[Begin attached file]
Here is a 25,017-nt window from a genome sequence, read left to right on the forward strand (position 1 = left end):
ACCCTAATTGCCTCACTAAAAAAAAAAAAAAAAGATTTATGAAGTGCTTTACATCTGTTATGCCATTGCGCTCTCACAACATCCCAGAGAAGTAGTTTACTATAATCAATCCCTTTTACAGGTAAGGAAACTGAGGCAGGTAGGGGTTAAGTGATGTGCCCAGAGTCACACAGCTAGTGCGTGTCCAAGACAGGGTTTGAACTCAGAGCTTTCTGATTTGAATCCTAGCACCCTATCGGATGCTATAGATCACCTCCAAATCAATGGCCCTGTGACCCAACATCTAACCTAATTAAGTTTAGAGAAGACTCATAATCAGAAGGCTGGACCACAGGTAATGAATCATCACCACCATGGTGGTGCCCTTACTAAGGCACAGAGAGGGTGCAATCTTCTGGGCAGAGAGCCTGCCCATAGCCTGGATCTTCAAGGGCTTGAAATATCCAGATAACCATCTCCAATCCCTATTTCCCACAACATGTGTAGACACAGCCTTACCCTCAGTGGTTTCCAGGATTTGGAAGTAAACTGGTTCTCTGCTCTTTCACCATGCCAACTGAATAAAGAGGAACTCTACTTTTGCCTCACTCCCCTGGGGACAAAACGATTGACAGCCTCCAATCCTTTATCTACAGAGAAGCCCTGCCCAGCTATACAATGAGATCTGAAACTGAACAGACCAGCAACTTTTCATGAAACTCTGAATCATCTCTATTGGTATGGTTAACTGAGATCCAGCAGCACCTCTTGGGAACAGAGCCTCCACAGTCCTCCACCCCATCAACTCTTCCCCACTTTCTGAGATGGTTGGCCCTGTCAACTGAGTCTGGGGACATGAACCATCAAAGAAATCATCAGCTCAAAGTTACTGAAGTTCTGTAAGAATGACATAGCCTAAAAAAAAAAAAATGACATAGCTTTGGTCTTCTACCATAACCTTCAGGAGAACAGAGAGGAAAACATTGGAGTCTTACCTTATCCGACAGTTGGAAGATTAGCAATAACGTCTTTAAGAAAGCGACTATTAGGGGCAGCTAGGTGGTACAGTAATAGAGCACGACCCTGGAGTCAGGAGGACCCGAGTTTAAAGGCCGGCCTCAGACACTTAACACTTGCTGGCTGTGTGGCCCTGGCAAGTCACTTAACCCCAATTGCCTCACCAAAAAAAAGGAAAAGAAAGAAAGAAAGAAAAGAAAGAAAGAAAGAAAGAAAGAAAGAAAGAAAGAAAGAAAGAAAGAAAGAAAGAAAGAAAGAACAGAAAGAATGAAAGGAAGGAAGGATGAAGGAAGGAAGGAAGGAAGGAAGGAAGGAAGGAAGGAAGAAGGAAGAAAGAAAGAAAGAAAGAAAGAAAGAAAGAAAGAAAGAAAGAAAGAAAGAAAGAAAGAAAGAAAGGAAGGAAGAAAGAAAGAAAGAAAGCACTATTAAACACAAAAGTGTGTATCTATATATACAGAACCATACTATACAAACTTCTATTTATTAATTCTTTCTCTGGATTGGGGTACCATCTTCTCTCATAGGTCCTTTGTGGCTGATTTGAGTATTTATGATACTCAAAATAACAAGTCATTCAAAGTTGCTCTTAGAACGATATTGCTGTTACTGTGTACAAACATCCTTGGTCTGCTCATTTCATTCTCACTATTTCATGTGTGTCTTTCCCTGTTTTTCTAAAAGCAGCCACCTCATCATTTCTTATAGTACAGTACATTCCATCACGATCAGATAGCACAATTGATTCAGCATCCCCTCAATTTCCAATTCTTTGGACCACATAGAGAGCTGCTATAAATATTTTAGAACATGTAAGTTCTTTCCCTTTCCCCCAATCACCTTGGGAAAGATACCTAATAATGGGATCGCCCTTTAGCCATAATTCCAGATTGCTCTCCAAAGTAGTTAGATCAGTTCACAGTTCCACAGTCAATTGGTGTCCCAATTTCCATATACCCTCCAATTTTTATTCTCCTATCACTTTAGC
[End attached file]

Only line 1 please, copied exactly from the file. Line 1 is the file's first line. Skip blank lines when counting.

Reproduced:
Here is a 25,017-nt window from a genome sequence, read left to right on the forward strand (position 1 = left end):